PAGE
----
Brodie J.,Natural History Museum in London | Fussey G.D.,Eton College | Wilbraham J.,Natural History Museum in London | Guiry M.D.,National University of Ireland
Journal of Applied Phycology | Year: 2014

Specimens of a seaweed sent to Sir Joseph Banks in England at the beginning of the nineteenth century by a collector in China were described as a new species, Fucus tenax, by the English botanist and antiquarian Dawson Turner. This seaweed has been extensively used in Japan, China and Korea as a source of glue and gum and has been more recently employed in a wide range of specialised applications, including the conservation of antiquarian objects. Banks raised with Turner the possibility that similar species in Britain could be used for the extraction of ‘gelatine’. This was a very early recognition of the potential use of marine phycocolloids from seaweeds and ultimately led to a marine hydrocolloid industry with projected wholesale sales in excess of US$1.56 billion in 2014. Specimens of Fucus tenax Turner [the generitype of Gloiopeltis J. Agardh, now Gloiopeltis tenax (Turner) J. Agardh] discovered in the Natural History Museum, London (BM), and the Eton College Natural History Museum (ECNHM) are considered to be the material upon which the descriptions and illustrations published by Turner (Ann Bot 2:376–378, 1806; Typis J 2:72–134, 1808–1809) were based, and a lectotype (BM) and provisional isolectotypes (ECNHM) are designated here to facilitate future molecular studies of species of the genus. © 2014 Springer Science+Business Media Dordrecht Source


Smith D.A.S.,Eton College | Gordon I.J.,International Center for Insect Physiology and Ecology | Allen J.A.,University of Southampton
Ecological Entomology | Year: 2010

1. The aim of this paper is to investigate mechanisms of reinforcement between two semi-isolated semispecies of the African savannah butterfly Danaus chrysippus. The biogeography of colour genes suggests that four semispecies evolved in once isolated refugia. They expanded their ranges in response to Holocene climatic changes to form a hybrid zone in central-east Africa. 2. Danaus chrysippus is a superspecies within which cycles of alternating cladogenesis and reticulation among semispecies have probably operated over some 4 Myr. Semispecies are inter-fertile but show Haldane rule effects in crosses; gene flow is massive but subject to isolation by distance. 3. One semispecies shows linkage disequilibrium, vis- à-vis others, for haplotype, karyotype (W-linkage of colour genes which function as reproductive isolating barriers) and all-female broods caused by a male-killer endosymbiont. Introgression of colour genes between D. c. dorippus and D. c. chrysippus is constrained by sex linkage and male killing. 4. Reinforcement in hybrid zones comprises allochronic migration, assortative mating, (assumed) sex chromosome incompatibility and sex-ratio distortion. Gene introgression from D. c. dorippus to other semispecies is maintained by a high frequency of backcrossing between hybrid males and females of the latter. © 2010 The Royal Entomological Society. Source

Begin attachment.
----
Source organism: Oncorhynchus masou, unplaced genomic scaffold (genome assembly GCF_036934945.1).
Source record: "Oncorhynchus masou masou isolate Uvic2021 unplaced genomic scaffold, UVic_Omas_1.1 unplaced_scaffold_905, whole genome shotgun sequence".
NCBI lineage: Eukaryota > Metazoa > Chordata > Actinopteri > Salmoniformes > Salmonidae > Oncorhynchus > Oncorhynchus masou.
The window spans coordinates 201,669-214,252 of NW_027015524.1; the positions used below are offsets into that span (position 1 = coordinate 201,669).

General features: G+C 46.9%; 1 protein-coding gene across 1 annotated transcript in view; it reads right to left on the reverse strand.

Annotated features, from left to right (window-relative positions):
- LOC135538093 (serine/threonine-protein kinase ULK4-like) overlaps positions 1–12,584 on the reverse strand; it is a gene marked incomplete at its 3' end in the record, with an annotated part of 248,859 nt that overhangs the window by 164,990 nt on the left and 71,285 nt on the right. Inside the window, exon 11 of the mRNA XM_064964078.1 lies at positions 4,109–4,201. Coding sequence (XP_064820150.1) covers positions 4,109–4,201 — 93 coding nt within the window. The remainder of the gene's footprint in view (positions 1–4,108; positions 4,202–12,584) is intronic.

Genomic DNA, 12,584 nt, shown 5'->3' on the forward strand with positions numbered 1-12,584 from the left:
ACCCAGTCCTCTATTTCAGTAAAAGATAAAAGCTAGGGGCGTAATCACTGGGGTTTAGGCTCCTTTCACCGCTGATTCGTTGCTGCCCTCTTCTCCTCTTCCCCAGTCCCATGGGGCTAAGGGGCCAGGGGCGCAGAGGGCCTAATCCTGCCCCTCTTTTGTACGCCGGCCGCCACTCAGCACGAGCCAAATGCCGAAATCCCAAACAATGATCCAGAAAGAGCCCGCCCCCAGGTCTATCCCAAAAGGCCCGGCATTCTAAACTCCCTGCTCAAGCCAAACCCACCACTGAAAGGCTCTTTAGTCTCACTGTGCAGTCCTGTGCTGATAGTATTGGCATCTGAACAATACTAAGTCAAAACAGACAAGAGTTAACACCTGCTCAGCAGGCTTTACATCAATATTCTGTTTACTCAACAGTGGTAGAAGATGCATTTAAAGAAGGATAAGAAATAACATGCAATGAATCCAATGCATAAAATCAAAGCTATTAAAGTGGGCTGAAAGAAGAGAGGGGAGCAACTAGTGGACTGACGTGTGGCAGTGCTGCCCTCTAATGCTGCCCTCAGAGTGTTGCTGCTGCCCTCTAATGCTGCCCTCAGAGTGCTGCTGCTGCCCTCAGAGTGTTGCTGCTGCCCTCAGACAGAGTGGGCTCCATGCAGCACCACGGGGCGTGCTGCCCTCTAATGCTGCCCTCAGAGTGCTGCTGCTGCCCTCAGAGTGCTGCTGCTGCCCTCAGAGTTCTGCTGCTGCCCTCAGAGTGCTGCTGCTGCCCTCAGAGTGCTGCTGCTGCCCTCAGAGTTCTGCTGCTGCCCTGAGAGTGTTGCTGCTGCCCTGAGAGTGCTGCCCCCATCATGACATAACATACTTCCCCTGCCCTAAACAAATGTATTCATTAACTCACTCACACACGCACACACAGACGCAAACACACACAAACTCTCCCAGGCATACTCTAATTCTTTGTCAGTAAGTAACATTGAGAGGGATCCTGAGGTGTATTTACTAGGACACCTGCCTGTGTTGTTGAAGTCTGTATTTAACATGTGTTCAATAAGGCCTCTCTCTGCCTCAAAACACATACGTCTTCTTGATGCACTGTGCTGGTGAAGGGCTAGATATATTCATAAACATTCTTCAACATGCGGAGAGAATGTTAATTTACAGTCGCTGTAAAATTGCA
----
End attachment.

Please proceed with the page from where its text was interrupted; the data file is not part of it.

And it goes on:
Anderson D.E.,Eton College | Brown E.J.,Natural England
Proceedings of the Geologists' Association | Year: 2010

Outreach arising from the study of the British Quaternary offers many benefits for society, especially because of its relevance for understanding contemporary environmental issues and environmental change. Outreach is also important for the long-term health of the academic discipline and research agenda. Through engaging with the formal education system, institutions, policy makers, planners and with the public at large, Quaternary specialists can do much to advance interest in and appreciation of the British landscape and its Quaternary record. This opinion and review article considers the importance and benefits of outreach in its many forms, makes the case for practitioners to continue and increase their involvement, offers examples of good practice, and sets out aspirations for the future. © 2009 The Geologists' Association. Source